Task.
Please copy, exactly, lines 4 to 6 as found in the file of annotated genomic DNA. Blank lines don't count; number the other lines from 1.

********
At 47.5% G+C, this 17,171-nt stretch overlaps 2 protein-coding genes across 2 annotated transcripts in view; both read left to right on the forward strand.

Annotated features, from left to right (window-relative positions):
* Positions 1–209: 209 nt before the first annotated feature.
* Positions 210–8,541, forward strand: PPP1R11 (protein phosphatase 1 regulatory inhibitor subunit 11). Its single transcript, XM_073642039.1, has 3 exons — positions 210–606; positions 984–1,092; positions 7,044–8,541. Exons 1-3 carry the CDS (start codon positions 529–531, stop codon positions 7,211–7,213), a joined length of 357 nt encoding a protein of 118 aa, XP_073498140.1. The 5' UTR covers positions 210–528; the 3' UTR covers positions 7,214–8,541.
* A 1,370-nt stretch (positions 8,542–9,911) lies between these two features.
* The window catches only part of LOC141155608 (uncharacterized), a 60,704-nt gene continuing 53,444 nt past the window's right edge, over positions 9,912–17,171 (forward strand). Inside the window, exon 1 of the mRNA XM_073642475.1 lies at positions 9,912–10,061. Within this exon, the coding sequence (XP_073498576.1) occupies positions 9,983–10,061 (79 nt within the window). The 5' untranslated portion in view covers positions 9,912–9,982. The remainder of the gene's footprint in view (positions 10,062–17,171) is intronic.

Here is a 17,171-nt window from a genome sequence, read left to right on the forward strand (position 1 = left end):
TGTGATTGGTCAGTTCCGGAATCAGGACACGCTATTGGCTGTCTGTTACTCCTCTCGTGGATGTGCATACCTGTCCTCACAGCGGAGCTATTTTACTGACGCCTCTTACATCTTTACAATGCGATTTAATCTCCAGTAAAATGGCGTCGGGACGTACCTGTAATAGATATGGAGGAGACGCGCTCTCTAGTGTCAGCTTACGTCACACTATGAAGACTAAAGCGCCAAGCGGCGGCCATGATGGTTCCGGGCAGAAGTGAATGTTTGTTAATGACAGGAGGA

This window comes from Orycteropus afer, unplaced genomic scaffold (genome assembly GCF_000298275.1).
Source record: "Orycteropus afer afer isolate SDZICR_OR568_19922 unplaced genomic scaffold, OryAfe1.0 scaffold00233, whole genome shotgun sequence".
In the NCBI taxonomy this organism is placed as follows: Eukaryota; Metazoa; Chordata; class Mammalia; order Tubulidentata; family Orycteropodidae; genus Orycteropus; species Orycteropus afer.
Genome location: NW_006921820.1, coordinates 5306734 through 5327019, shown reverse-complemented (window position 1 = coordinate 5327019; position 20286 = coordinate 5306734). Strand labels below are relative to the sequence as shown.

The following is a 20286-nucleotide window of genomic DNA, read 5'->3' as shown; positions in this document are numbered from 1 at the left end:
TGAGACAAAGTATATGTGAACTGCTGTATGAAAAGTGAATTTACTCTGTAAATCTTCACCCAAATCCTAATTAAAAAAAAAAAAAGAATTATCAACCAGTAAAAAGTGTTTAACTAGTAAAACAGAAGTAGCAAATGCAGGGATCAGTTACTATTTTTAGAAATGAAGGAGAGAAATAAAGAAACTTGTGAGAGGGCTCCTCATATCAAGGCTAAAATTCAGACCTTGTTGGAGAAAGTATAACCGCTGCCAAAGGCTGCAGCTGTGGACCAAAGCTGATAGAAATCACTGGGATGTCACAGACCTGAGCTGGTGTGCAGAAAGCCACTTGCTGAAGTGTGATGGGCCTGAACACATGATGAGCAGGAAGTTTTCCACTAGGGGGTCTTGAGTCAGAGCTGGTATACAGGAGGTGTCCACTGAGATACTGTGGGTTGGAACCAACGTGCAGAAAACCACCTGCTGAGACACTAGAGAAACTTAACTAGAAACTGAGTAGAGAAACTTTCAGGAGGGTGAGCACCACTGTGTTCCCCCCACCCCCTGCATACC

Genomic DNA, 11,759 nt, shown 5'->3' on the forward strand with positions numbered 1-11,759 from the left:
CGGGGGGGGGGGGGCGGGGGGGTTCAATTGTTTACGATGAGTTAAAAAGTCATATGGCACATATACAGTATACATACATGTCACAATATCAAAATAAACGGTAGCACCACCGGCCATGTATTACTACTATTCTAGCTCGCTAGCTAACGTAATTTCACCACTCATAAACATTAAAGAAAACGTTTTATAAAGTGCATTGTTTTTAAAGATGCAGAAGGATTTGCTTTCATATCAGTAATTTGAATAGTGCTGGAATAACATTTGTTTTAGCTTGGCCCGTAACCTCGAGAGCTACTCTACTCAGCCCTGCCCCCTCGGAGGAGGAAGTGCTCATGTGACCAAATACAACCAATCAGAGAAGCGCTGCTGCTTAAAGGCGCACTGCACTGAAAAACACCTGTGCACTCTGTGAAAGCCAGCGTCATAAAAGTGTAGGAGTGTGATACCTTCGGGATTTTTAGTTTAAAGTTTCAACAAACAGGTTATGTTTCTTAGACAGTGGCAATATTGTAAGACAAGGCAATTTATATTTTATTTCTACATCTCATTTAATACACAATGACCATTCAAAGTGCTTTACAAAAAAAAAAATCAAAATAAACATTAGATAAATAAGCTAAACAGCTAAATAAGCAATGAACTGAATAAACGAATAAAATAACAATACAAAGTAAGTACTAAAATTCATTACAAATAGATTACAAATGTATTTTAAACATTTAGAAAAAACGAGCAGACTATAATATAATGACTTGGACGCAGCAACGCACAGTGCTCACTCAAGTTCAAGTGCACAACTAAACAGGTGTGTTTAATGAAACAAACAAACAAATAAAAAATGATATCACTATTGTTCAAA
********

* Positions 210–8,541, forward strand: PPP1R11 (protein phosphatase 1 regulatory inhibitor subunit 11). Its single transcript, XM_073642039.1, has 3 exons — positions 210–606; positions 984–1,092; positions 7,044–8,541. Exons 1-3 carry the CDS (start codon positions 529–531, stop codon positions 7,211–7,213), a joined length of 357 nt encoding a protein of 118 aa, XP_073498140.1. The 5' UTR covers positions 210–528; the 3' UTR covers positions 7,214–8,541.
* A 1,370-nt stretch (positions 8,542–9,911) lies between these two features.
* The window catches only part of LOC141155608 (uncharacterized), a 60,704-nt gene continuing 53,444 nt past the window's right edge, over positions 9,912–17,171 (forward strand). Inside the window, exon 1 of the mRNA XM_073642475.1 lies at positions 9,912–10,061. Within this exon, the coding sequence (XP_073498576.1) occupies positions 9,983–10,061 (79 nt within the window). The 5' untranslated portion in view covers positions 9,912–9,982. The remainder of the gene's footprint in view (positions 10,062–17,171) is intronic.